Outfoxed and trust networks, revisted

I think everyone should revisit Outfoxed, if you’re interested in a truly interesting new approach to bookmarking and web browsing that actually takes advantage of all this “Web 2.0” hype and nonsense.

I just mentioned this to Free Coders on the mailing list yesterday.

The application of “trust-based networks” is very wide. I think it’s the “trust” factor that makes eBay successful (perhaps even viable!). New services like Pandora and Last.fm recommend music by trusting that users who rate music are being honest. eBay users buy from trusted sellers by assuming that those who rate the sellers are honest. These assumptions may be fallible, but they’re better than nothing. And it’s only natural that this trend would spread to web browsing.

I think trust networks should be applied to political organizing, both to reduce risk of people showing up just to start trouble, and also to enhance the perceived value of a meeting based on the combined trust of its attendees. I’m going to think about this a bit more in the next few days.

(Meanwhile, I got in touch with Runar from the Google talk with Alex Martelli, who is working on an awesome library for Python called sqlstring. Check it out. I’ve also been thinking about expanding on my earlier ideas on Python inferred types; we’ll see if I find the time.)

Talk on Outsourcing

I recently gave a talk on outsourcing for Computer Advocacy @ NYU, entitled:

“Offshore Outsourcing: Roots in Corporate Power.”

It was meant to be an introduction to the subject, to precede the film screening we had of Greg Spotts’ “American Jobs.” I’ve posted the talk’s slides to my web server in SXI (27K) and PDF (212K) formats.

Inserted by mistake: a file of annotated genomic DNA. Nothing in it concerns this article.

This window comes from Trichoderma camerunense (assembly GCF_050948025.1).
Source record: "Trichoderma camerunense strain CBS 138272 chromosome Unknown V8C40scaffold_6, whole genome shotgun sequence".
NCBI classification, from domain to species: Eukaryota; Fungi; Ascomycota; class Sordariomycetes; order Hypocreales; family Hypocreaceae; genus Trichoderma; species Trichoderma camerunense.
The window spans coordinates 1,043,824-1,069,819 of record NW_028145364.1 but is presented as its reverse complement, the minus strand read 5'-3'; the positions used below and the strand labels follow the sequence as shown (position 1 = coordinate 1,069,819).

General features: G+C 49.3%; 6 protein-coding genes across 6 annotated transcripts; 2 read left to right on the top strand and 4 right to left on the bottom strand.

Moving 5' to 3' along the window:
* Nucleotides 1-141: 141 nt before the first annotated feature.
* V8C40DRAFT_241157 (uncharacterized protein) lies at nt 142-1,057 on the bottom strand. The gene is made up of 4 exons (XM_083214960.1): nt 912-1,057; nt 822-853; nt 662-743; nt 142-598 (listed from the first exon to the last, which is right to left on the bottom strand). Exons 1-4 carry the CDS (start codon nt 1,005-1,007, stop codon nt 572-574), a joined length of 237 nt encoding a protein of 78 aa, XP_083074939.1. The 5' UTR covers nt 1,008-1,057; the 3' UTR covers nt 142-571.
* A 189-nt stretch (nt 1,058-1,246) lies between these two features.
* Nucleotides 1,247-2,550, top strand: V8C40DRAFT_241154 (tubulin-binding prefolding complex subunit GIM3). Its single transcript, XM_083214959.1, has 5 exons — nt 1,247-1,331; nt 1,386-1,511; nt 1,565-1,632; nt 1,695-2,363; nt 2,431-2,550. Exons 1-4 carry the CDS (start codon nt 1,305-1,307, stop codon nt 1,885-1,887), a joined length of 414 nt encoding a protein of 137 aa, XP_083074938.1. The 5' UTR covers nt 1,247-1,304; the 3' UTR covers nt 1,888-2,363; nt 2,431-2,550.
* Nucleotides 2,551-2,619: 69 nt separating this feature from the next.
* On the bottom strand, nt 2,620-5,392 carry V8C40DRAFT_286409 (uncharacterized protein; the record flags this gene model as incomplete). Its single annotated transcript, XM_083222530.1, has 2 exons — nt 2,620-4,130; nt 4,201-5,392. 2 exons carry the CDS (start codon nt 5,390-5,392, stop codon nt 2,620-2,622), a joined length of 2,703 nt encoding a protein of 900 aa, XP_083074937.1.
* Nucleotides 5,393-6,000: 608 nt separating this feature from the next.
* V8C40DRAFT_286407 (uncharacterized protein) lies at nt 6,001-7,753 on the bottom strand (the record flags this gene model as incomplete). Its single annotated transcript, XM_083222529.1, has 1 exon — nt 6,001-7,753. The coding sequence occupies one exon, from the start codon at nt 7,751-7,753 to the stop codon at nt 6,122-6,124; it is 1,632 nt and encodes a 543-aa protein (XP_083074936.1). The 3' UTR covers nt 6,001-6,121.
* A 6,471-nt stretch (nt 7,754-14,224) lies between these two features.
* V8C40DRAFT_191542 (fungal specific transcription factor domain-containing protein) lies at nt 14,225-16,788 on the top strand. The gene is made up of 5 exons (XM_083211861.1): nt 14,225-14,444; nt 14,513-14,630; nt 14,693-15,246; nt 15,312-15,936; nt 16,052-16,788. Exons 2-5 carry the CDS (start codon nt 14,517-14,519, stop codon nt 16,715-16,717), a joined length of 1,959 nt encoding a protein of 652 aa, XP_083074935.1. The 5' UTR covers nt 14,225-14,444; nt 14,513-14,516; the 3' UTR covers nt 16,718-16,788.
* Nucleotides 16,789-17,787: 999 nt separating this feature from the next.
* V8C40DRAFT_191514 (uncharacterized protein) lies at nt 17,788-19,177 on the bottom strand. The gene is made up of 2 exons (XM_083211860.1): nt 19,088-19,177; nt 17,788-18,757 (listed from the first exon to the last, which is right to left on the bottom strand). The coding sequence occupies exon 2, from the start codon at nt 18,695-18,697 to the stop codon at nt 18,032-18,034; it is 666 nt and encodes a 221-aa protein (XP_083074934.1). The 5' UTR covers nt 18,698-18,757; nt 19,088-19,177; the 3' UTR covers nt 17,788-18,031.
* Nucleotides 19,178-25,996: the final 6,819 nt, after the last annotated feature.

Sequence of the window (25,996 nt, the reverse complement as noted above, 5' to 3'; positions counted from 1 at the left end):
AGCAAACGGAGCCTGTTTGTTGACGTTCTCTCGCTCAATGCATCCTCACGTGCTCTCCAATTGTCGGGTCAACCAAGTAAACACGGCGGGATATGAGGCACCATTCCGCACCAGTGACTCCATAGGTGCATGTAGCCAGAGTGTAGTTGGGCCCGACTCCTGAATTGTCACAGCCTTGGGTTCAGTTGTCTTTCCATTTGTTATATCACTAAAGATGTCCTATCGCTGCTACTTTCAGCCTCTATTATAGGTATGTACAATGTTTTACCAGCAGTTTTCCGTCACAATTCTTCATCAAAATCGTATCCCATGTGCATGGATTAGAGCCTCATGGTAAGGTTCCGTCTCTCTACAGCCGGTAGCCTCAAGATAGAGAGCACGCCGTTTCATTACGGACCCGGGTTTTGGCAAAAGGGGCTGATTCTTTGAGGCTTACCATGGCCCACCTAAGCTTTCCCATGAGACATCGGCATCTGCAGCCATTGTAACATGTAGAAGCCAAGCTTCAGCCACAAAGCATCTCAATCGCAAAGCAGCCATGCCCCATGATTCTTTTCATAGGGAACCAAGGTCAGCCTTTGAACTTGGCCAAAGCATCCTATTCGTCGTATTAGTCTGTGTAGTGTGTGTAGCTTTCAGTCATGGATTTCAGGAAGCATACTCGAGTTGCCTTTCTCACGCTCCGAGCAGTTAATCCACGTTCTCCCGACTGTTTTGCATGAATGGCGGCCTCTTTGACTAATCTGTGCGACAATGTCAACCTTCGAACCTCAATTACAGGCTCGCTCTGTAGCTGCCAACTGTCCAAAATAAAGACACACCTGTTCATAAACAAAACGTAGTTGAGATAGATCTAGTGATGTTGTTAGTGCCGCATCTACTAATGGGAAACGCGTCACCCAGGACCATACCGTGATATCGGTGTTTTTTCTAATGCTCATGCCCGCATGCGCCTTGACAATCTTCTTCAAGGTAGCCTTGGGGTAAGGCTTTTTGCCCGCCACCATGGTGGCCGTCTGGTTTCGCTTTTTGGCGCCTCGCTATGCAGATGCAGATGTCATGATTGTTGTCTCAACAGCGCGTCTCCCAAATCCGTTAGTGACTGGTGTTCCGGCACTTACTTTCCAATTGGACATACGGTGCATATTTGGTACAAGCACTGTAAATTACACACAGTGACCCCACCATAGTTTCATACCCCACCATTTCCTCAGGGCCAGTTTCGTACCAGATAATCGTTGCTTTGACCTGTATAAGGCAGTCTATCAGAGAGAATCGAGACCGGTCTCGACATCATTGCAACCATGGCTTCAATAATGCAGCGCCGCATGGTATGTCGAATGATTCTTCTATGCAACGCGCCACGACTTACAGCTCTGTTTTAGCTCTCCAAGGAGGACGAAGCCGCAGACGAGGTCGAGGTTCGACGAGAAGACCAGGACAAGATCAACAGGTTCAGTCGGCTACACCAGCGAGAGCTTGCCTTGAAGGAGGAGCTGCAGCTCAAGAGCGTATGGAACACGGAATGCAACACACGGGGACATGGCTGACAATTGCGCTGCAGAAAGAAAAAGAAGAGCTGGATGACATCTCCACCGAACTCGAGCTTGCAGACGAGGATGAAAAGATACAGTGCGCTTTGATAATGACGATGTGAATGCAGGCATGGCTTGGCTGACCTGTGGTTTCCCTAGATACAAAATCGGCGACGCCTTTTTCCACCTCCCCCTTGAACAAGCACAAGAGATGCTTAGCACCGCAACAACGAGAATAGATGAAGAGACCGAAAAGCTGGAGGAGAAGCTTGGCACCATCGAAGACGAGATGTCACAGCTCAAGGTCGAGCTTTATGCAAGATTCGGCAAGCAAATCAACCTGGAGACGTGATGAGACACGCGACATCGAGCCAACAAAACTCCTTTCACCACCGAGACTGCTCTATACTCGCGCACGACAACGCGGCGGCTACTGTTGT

In the talk, I tried to show how outsourcing can be seen as stemming from the gradual ascendancy of corporate power in the world, beginning with the first laws enabling corporate personhood to today, when corporations pit governments against one another for who can provide the least humane economic regulatory system (which are then spun as “pro-business”–think, for example, of China’s inexistent environmental legislation, and how many high-pollution businesses have moved their shops there).

When corporations first gained rights as legal persons, they began to win cases in which they secured their right not to be regulated, and then began to win ideologues with a vision of the corporation which freely moves around the world, hiring all the labor it can find. Key to this vision, however, is that governments are helpless and defenseless–that they should not have the power to regulate corporations, since any such regulation creates an unfair situation in the global neoliberal “free market.” I try to make it clear that the end goal of this experiment is a global corporate state, in which labor laws and life/work balance simply doesn’t exist, as we all strive to be “more competetive” for corporations whose urge to lower cost will never disappear.